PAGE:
13. 13. Tankas for storing drinking water Thar desert region of Rajasthan (Barmer, Bikaner, Pallodi) <ul><li>Unique underground structures of various shapes and sizes to collect rain water for drinking purposes </li></ul><ul><li>Sometimes used to store drinking water brought from far off wells in case the rainwater gets exhausted </li></ul><ul><li>Constructed in court yards or in front of houses and temples, </li></ul><ul><li>Built both for individual households as well as for village communities </li></ul>
  14. 14. <ul><li>Main source of drinking water in these areas </li></ul><ul><li>People protect and maintain them </li></ul><ul><li>Just before the on-set of the monsoon, the catchment area of the Tanka is cleaned up to remove all possible pollutants </li></ul><ul><li>Human activity and grazing of cattle in the area is prohibited </li></ul><ul><li>First spell of rain not collected </li></ul>Tankas of Bikaner, Barmer, Phalodi - Rajasthan
  15. 15. Tankas of Bikaner, Barmer, Phalodi - Rajasthan <ul><li>Provide enough drinking water to tide over the water scarcity during the summer months </li></ul><ul><li>even though average annual rainfall is as less as 200 mm to 300 mm. </li></ul><ul><li>In many cases the stored water lasts for the whole year. </li></ul><ul><li>These simple traditional water harvesting structures are useful even during years of </li></ul><ul><li>below-normal rainfall. </li></ul>
  16. 16. Rainwater harvesting in Rajasthan today <ul><li>Rajasthan Canal (Indira Gandhi Nahar Project) brings water (for agriculture and domestic use) from the Sutlej and Beas rivers </li></ul><ul><li>Rainwater harvesting was on decline </li></ul><ul><li>Being revived in many parts of Rajasthan: traditional methods with some improvisations </li></ul>http://pashunz.blogspot.com/2006_12_01_archive.html For more information, check out http://www.rainwaterharvesting.org/Rural/Improvised.htm000 http://twofloatingweeds.blogspot.com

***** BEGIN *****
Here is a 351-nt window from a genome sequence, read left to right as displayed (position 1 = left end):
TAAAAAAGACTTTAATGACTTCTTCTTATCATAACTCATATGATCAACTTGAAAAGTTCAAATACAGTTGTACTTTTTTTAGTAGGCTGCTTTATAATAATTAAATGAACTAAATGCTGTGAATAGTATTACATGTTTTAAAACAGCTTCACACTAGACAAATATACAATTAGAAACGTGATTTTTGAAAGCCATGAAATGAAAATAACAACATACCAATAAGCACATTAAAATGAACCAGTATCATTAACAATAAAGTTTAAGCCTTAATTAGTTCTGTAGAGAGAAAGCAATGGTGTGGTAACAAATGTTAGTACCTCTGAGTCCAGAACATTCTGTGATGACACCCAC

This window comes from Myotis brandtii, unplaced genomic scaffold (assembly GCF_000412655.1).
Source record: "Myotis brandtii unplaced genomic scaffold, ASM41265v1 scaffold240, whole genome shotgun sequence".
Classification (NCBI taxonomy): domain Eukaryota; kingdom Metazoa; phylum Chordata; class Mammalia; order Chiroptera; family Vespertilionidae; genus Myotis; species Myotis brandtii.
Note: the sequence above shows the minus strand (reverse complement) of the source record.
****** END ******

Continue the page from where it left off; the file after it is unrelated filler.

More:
17. 17. Deccan Plateau <ul><li>Then </li></ul><ul><li>Water harvested in a system of tanks that were fed by seasonal streams </li></ul><ul><li>Tanks recharged groundwater </li></ul><ul><li>Now </li></ul><ul><li>Tanks neglected </li></ul><ul><li>Many regions facing water scarcity </li></ul><ul><li>Importance of rainwater harvesting being realized </li></ul><ul><li>Rooftop rainwater harvesting getting a boost </li></ul>No perennial rivers Deccan Plateau
  18. 18. Rainwater harvesting in the North Eastern states <ul><li>Uneven distribution of population </li></ul><ul><li>Abundant water resources but not tapped due to rugged terrain </li></ul><ul><li>Face water scarcity in areas of high population density </li></ul>Mountainous regions with heavy rainfall http://media-2.web.britannica.com
  19. 19. Bamboo drip irrigation in Meghalaya
  20. 20. Bamboo drip irrigation in Meghalaya <ul><li>200-year-old system </li></ul><ul><li>Used by tribal farmers of Khasi and Jaintia hills </li></ul><ul><li>Bamboos divert water from perennial springs on hilltops </li></ul><ul><li>to the lower reaches by gravity </li></ul><ul><li>Used to irrigate the betel leaf or black pepper crops </li></ul><ul><li>18-20 litres of water entering the bamboo pipe </li></ul><ul><li>system per minute gets transported over several </li></ul><ul><li>hundred meters and finally gets reduced to 20-80 </li></ul><ul><li>drops per minute at the site of the plant. </li></ul><ul><li>Attempts made to introduce modern pipe systems but </li></ul><ul><li>farmers prefer to use their indigenous form of irrigation. </li></ul>
  21. 21. For more information on Rain Water Harvesting Systems in different regions <ul><li>Check out http://www.rainwaterharvesting.org/eco/eco-region.htm </li></ul><ul><li>Read the book ‘Dying wisdom’ published by the Centre for Science and Environment (CSE) </li></ul><ul><li>Brief notes on some traditional water harvesting structures are available at ‘Traditional Water Harvesting Structures’ information sheet on www.indiawaterportal.org </li></ul>